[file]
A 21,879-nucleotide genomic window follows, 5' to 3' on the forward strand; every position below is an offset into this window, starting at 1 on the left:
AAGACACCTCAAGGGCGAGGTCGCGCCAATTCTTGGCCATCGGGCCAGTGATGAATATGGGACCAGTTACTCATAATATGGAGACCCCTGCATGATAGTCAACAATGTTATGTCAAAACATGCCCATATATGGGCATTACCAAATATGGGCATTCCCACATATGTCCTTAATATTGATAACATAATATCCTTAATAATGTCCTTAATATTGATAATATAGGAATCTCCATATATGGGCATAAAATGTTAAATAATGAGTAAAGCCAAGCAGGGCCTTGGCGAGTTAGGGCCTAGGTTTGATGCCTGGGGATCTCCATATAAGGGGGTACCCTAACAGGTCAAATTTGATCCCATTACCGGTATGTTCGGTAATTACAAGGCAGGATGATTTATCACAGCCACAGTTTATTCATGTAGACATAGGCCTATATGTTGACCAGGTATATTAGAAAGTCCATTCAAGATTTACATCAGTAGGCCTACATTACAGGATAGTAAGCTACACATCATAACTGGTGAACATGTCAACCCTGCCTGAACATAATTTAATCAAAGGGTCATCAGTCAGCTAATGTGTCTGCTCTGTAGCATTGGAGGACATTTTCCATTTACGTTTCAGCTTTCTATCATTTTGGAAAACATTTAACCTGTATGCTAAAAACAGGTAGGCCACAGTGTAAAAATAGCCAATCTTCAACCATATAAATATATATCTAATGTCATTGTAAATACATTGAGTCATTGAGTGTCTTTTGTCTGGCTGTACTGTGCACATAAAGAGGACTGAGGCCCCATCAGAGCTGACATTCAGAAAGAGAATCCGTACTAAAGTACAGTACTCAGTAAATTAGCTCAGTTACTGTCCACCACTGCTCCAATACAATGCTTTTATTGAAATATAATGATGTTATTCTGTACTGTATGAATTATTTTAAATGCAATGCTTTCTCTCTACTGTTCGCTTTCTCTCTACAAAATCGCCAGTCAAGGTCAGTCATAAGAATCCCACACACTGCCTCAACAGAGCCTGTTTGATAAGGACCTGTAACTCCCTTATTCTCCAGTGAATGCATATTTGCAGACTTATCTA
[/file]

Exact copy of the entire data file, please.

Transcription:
A 21,879-nucleotide genomic window follows, 5' to 3' on the forward strand; every position below is an offset into this window, starting at 1 on the left:
AAGACACCTCAAGGGCGAGGTCGCGCCAATTCTTGGCCATCGGGCCAGTGATGAATATGGGACCAGTTACTCATAATATGGAGACCCCTGCATGATAGTCAACAATGTTATGTCAAAACATGCCCATATATGGGCATTACCAAATATGGGCATTCCCACATATGTCCTTAATATTGATAACATAATATCCTTAATAATGTCCTTAATATTGATAATATAGGAATCTCCATATATGGGCATAAAATGTTAAATAATGAGTAAAGCCAAGCAGGGCCTTGGCGAGTTAGGGCCTAGGTTTGATGCCTGGGGATCTCCATATAAGGGGGTACCCTAACAGGTCAAATTTGATCCCATTACCGGTATGTTCGGTAATTACAAGGCAGGATGATTTATCACAGCCACAGTTTATTCATGTAGACATAGGCCTATATGTTGACCAGGTATATTAGAAAGTCCATTCAAGATTTACATCAGTAGGCCTACATTACAGGATAGTAAGCTACACATCATAACTGGTGAACATGTCAACCCTGCCTGAACATAATTTAATCAAAGGGTCATCAGTCAGCTAATGTGTCTGCTCTGTAGCATTGGAGGACATTTTCCATTTACGTTTCAGCTTTCTATCATTTTGGAAAACATTTAACCTGTATGCTAAAAACAGGTAGGCCACAGTGTAAAAATAGCCAATCTTCAACCATATAAATATATATCTAATGTCATTGTAAATACATTGAGTCATTGAGTGTCTTTTGTCTGGCTGTACTGTGCACATAAAGAGGACTGAGGCCCCATCAGAGCTGACATTCAGAAAGAGAATCCGTACTAAAGTACAGTACTCAGTAAATTAGCTCAGTTACTGTCCACCACTGCTCCAATACAATGCTTTTATTGAAATATAATGATGTTATTCTGTACTGTATGAATTATTTTAAATGCAATGCTTTCTCTCTACTGTTCGCTTTCTCTCTACAAAATCGCCAGTCAAGGTCAGTCATAAGAATCCCACACACTGCCTCAACAGAGCCTGTTTGATAAGGACCTGTAACTCCCTTATTCTCCAGTGAATGCATATTTGCAGACTTATCTA